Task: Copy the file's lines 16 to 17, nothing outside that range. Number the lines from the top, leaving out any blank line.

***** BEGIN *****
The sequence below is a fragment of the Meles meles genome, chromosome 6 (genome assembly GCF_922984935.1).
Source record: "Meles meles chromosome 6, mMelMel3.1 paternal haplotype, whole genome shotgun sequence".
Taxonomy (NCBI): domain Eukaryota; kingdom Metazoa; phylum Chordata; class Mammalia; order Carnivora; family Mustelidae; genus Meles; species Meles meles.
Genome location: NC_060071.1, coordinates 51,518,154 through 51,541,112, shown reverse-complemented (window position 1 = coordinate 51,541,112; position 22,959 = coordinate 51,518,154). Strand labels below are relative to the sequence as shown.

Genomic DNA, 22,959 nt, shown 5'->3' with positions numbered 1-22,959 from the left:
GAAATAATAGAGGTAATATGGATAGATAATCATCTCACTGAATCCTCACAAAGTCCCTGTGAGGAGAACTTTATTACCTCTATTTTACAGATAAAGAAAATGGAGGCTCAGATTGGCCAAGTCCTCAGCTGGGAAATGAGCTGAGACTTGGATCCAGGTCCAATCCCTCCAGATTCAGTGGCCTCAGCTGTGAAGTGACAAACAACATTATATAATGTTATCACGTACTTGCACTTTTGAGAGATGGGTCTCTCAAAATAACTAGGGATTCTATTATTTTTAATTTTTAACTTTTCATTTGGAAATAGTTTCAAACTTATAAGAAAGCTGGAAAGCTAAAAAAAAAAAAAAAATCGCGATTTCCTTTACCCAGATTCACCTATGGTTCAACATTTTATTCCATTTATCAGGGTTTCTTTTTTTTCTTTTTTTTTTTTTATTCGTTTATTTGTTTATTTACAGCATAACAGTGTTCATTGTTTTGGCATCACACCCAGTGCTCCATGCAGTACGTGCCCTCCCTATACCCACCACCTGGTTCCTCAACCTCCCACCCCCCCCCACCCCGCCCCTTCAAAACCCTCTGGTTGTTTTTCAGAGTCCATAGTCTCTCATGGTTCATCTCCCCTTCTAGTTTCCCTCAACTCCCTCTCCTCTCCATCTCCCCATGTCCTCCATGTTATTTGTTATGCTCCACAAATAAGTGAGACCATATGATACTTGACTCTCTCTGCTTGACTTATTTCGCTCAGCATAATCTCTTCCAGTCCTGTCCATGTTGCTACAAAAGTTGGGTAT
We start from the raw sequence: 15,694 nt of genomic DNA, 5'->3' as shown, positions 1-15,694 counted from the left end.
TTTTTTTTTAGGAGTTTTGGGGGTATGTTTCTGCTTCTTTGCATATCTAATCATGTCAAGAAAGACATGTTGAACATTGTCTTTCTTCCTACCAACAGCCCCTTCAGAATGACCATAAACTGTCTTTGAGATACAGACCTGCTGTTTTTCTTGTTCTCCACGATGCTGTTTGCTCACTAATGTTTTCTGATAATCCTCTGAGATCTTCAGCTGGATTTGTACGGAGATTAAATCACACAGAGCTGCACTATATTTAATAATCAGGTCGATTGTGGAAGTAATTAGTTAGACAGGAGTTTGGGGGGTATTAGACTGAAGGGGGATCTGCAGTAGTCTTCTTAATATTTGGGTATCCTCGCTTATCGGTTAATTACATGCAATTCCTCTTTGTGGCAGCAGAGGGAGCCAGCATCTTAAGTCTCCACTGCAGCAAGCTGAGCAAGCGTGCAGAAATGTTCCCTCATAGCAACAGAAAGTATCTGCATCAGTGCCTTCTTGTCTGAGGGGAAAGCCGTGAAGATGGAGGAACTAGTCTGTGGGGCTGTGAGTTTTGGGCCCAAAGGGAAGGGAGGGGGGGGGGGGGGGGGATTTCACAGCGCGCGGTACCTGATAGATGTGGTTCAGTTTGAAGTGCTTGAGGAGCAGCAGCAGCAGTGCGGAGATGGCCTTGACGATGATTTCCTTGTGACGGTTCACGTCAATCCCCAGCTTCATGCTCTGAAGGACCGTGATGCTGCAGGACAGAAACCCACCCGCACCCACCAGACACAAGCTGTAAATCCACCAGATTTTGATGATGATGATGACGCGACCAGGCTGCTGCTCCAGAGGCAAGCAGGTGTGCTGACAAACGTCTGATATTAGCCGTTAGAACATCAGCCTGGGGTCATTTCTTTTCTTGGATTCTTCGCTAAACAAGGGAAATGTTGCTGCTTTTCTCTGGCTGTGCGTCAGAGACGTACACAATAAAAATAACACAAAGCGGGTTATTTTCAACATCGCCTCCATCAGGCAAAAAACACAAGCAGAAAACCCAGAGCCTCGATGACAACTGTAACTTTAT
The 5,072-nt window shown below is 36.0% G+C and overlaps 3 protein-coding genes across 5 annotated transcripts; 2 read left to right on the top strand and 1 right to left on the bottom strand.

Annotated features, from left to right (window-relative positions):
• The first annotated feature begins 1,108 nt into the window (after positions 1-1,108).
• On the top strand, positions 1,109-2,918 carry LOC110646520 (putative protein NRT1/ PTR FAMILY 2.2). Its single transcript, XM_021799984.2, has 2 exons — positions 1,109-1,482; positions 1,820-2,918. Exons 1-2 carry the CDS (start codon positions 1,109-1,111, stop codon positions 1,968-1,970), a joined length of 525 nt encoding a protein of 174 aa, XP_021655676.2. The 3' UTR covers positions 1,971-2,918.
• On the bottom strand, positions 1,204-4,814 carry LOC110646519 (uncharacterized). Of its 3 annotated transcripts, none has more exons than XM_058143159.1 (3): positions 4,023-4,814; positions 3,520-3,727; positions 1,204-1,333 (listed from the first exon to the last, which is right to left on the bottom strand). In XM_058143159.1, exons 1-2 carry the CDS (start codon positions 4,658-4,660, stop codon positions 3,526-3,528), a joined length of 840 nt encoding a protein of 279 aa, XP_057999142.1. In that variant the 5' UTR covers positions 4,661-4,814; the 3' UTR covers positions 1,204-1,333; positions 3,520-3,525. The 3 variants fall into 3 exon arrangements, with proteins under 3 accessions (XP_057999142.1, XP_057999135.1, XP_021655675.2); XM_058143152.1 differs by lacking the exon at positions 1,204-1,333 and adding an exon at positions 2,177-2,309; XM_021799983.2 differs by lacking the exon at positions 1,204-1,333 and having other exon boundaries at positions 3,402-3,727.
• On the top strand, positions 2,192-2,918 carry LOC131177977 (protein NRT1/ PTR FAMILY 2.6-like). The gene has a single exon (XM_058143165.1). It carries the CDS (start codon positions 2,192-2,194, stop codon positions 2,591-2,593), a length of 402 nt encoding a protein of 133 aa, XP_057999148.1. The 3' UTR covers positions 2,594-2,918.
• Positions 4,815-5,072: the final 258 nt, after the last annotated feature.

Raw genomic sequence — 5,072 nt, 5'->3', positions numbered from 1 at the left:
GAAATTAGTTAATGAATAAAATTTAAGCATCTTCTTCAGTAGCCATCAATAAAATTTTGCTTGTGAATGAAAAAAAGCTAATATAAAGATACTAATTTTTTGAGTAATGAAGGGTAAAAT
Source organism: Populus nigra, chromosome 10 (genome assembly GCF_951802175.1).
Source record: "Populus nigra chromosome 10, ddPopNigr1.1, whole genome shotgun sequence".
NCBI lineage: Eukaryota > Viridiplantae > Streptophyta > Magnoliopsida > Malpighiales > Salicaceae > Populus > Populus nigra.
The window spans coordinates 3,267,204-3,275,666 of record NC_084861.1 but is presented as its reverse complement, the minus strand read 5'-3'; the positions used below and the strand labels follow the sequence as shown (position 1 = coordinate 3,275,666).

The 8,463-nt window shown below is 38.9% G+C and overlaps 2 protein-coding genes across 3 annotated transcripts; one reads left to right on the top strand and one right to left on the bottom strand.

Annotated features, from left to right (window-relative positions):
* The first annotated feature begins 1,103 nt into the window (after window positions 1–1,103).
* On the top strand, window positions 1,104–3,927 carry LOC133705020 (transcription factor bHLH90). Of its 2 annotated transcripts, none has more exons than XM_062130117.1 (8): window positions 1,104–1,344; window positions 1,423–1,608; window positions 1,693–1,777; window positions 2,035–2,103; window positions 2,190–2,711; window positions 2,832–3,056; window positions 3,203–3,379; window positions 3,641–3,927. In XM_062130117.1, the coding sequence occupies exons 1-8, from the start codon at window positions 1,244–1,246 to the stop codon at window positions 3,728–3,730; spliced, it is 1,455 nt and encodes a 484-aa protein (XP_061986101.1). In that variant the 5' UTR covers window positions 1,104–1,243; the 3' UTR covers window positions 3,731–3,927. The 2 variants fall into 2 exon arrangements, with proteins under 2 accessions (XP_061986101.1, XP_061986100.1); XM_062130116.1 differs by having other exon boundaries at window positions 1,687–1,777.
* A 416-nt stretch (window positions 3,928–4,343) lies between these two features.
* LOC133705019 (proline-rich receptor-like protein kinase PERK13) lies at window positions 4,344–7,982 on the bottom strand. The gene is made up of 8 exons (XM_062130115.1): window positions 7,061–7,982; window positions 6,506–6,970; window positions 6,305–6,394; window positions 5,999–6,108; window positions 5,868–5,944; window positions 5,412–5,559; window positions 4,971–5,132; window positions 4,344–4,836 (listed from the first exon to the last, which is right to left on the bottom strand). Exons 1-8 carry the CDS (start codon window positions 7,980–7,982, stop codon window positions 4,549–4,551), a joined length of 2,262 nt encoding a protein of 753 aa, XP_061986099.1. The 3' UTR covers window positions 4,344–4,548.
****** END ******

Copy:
Raw genomic sequence — 5,072 nt, 5'->3', positions numbered from 1 at the left:
GAAATTAGTTAATGAATAAAATTTAAGCATCTTCTTCAGTAGCCATCAATAAAATTTTGCTTGTGAATGAAAAAAAGCTAATATAAAGATACTAATTTTTTGAGTAATGAAGGGTAAAAT